• I keep trying to explain that I need six pints of beer and some packets of salted peanuts (muscle relaxant and extra protein, OBVIOUSLY) but no-one at work understands...
      • Re: (Score:3, Funny)

        by theaveng ( 1243528 )

        My most productive time is immediately after I wake-up. It lasts until lunch and then peters-out.

        • by mcgrew ( 92797 ) *

          My most productive time is immediately after I wake-up. It lasts until my peter's out.

    • ... what?

      Sarah? Is that you, you're not making any sense.

    • Re: (Score:1, Funny)

      by Anonymous Coward

      go look up "creativity" in a dictionary, then look up "productivity". get it now?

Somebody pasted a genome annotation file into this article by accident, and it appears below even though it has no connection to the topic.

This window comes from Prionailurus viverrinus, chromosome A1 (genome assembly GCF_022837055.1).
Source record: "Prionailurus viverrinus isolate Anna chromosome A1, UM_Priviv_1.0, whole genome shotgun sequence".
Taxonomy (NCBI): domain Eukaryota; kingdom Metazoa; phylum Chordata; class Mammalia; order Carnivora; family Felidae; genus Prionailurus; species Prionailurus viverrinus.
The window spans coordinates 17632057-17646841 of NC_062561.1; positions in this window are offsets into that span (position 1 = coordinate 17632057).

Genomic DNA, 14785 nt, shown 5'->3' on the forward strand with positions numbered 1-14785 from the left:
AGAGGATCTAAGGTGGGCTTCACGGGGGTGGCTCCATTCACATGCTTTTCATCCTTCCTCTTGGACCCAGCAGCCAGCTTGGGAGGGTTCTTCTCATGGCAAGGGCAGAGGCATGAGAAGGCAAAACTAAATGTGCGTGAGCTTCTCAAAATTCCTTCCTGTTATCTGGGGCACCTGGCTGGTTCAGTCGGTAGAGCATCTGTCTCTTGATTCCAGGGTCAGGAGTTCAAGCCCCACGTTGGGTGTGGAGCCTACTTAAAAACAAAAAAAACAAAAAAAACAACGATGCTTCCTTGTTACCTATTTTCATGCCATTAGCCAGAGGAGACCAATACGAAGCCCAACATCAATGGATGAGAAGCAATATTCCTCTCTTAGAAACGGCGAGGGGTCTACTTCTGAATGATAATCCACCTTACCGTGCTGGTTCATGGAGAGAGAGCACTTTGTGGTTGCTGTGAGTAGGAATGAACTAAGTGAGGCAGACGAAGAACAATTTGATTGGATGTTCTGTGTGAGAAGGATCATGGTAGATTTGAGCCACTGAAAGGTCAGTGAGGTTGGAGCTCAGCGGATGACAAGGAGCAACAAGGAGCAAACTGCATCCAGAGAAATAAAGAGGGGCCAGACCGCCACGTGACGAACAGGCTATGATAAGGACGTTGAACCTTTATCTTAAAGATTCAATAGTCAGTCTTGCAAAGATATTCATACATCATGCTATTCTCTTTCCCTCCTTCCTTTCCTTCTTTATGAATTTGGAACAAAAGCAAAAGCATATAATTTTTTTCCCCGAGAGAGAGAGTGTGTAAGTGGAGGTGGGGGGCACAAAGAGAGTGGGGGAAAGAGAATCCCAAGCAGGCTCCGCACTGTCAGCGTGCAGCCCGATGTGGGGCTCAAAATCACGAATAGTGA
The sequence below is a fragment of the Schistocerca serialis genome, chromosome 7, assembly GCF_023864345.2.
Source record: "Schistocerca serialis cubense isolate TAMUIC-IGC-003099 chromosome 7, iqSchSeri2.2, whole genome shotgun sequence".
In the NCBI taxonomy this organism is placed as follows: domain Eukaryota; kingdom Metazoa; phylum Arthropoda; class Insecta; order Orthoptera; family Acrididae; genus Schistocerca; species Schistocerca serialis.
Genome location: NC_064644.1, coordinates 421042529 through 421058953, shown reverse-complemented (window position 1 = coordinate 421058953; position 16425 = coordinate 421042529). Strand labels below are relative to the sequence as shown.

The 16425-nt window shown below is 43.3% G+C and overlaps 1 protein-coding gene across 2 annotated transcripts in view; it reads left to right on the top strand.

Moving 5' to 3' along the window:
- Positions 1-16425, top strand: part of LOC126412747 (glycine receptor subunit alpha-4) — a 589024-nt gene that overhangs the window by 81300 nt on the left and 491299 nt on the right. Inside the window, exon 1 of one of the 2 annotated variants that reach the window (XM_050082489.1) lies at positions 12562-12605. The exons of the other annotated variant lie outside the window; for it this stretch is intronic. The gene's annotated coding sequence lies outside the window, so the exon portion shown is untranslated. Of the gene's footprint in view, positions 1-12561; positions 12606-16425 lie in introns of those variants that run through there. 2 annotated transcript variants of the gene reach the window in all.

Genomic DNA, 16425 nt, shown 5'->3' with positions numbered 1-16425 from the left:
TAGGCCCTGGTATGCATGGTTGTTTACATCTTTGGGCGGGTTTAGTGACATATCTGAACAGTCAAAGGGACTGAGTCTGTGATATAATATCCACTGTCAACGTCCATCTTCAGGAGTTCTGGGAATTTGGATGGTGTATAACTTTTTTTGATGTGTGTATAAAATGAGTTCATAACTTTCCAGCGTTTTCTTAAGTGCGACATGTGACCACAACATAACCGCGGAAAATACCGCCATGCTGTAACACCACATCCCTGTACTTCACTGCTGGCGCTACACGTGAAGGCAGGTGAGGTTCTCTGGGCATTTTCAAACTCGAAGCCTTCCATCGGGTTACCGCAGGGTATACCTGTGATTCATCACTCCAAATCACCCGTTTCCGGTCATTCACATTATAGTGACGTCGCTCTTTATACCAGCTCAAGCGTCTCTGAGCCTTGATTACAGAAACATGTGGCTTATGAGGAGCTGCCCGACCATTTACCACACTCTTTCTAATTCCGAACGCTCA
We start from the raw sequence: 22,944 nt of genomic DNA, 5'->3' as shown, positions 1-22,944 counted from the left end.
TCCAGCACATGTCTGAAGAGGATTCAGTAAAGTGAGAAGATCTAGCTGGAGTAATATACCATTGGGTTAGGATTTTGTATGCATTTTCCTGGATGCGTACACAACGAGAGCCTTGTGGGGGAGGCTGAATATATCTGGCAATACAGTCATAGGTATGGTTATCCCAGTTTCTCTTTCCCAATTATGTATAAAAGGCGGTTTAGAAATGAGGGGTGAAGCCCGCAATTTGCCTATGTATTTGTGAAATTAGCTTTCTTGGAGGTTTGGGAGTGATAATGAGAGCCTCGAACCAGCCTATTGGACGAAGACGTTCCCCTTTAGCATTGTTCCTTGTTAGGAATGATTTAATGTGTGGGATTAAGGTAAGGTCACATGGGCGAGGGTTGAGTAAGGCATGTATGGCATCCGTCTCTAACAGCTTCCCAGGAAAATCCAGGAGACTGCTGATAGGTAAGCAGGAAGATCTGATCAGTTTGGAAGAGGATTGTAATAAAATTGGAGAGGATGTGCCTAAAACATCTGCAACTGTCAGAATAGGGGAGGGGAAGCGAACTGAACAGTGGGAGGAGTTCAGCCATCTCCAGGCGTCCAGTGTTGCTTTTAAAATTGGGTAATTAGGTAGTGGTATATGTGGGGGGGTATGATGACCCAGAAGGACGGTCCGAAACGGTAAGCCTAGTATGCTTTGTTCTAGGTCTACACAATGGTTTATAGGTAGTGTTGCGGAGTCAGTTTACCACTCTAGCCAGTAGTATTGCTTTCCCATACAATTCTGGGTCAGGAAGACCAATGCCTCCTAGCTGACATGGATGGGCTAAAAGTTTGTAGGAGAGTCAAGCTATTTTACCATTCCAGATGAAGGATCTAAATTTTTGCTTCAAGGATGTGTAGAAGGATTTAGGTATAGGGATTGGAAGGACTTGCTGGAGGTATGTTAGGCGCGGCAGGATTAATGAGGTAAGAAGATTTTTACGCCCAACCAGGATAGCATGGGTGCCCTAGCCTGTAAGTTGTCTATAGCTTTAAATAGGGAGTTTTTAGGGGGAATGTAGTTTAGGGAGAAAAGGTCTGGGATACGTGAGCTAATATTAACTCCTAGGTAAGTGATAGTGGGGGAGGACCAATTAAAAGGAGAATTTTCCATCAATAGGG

(given your low uid, you do not have to come back to apologize afterwards...)

      • by mfh ( 56 )

        go look up "creativity" in a dictionary, then look up "productivity". get it now?

        My job is 100% creativity, so therefore if I am not at peak creative levels, I cannot produce. :(

    • by genner ( 694963 )
      World PVP? Which server are you on? So far Achievements have done nothing to bring back world PVP on Aegwyn.
      • Step 1: Bring a friend. Find someone of your own level in a pvp zone and gank them. You might feel a tinge of guilt -- this is temporary and a necessary step to getting some world pvp action going. You'll get over it.

        Step 2: Travel a short distance around the person's corpse and gank anyone else nearby. When anybody rezzes, don't kill them until they have had time to rebuff and regen or they are more likely to get bored or sick of it and log off/log on an alt/run away.

        Step 3: After a short peri
  • My Take (Score:5, Interesting)

    by fyngyrz ( 762201 ) * on Monday October 20, 2008 @04:33PM (#25445821) Homepage Journal